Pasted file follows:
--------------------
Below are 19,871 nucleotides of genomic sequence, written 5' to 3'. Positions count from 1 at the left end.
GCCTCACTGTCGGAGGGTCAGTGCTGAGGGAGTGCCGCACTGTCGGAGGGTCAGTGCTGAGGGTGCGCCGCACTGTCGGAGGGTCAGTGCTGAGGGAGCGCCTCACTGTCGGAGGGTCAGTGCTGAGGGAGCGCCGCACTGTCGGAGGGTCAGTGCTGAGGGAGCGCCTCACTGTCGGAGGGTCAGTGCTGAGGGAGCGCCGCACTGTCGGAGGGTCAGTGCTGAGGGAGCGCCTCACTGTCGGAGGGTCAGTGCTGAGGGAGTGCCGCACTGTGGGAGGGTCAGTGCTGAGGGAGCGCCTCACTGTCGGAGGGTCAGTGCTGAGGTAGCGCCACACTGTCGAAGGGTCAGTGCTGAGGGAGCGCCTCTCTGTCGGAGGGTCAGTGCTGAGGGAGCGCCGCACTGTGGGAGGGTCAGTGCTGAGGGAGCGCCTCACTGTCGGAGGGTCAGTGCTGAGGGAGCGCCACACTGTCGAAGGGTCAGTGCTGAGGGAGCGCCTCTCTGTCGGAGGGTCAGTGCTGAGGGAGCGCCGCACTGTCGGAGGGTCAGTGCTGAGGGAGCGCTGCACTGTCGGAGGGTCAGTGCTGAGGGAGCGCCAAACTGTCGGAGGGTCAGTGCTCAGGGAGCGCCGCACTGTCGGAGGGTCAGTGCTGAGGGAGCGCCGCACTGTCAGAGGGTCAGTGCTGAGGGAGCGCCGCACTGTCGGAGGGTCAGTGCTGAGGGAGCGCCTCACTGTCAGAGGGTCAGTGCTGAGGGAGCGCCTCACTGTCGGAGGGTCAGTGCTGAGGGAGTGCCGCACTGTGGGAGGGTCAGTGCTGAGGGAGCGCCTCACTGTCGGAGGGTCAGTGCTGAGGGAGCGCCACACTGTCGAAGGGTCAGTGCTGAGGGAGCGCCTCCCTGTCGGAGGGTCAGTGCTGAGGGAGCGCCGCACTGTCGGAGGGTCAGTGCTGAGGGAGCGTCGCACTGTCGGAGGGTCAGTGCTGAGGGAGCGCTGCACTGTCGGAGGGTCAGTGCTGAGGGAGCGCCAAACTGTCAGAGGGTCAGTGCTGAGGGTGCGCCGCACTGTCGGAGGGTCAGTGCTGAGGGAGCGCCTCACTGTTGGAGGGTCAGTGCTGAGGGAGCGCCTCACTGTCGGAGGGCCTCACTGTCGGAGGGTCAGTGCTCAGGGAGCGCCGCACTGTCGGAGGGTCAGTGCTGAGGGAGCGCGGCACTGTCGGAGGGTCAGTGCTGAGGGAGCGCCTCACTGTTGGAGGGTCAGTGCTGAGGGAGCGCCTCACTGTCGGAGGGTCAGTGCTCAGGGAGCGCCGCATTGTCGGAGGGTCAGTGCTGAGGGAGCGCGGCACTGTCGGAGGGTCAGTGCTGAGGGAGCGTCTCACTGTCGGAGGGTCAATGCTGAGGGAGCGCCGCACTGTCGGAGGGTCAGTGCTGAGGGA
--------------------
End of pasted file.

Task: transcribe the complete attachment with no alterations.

Below are 19,871 nucleotides of genomic sequence, written 5' to 3'. Positions count from 1 at the left end.
GCCTCACTGTCGGAGGGTCAGTGCTGAGGGAGTGCCGCACTGTCGGAGGGTCAGTGCTGAGGGTGCGCCGCACTGTCGGAGGGTCAGTGCTGAGGGAGCGCCTCACTGTCGGAGGGTCAGTGCTGAGGGAGCGCCGCACTGTCGGAGGGTCAGTGCTGAGGGAGCGCCTCACTGTCGGAGGGTCAGTGCTGAGGGAGCGCCGCACTGTCGGAGGGTCAGTGCTGAGGGAGCGCCTCACTGTCGGAGGGTCAGTGCTGAGGGAGTGCCGCACTGTGGGAGGGTCAGTGCTGAGGGAGCGCCTCACTGTCGGAGGGTCAGTGCTGAGGTAGCGCCACACTGTCGAAGGGTCAGTGCTGAGGGAGCGCCTCTCTGTCGGAGGGTCAGTGCTGAGGGAGCGCCGCACTGTGGGAGGGTCAGTGCTGAGGGAGCGCCTCACTGTCGGAGGGTCAGTGCTGAGGGAGCGCCACACTGTCGAAGGGTCAGTGCTGAGGGAGCGCCTCTCTGTCGGAGGGTCAGTGCTGAGGGAGCGCCGCACTGTCGGAGGGTCAGTGCTGAGGGAGCGCTGCACTGTCGGAGGGTCAGTGCTGAGGGAGCGCCAAACTGTCGGAGGGTCAGTGCTCAGGGAGCGCCGCACTGTCGGAGGGTCAGTGCTGAGGGAGCGCCGCACTGTCAGAGGGTCAGTGCTGAGGGAGCGCCGCACTGTCGGAGGGTCAGTGCTGAGGGAGCGCCTCACTGTCAGAGGGTCAGTGCTGAGGGAGCGCCTCACTGTCGGAGGGTCAGTGCTGAGGGAGTGCCGCACTGTGGGAGGGTCAGTGCTGAGGGAGCGCCTCACTGTCGGAGGGTCAGTGCTGAGGGAGCGCCACACTGTCGAAGGGTCAGTGCTGAGGGAGCGCCTCCCTGTCGGAGGGTCAGTGCTGAGGGAGCGCCGCACTGTCGGAGGGTCAGTGCTGAGGGAGCGTCGCACTGTCGGAGGGTCAGTGCTGAGGGAGCGCTGCACTGTCGGAGGGTCAGTGCTGAGGGAGCGCCAAACTGTCAGAGGGTCAGTGCTGAGGGTGCGCCGCACTGTCGGAGGGTCAGTGCTGAGGGAGCGCCTCACTGTTGGAGGGTCAGTGCTGAGGGAGCGCCTCACTGTCGGAGGGCCTCACTGTCGGAGGGTCAGTGCTCAGGGAGCGCCGCACTGTCGGAGGGTCAGTGCTGAGGGAGCGCGGCACTGTCGGAGGGTCAGTGCTGAGGGAGCGCCTCACTGTTGGAGGGTCAGTGCTGAGGGAGCGCCTCACTGTCGGAGGGTCAGTGCTCAGGGAGCGCCGCATTGTCGGAGGGTCAGTGCTGAGGGAGCGCGGCACTGTCGGAGGGTCAGTGCTGAGGGAGCGTCTCACTGTCGGAGGGTCAATGCTGAGGGAGCGCCGCACTGTCGGAGGGTCAGTGCTGAGGGA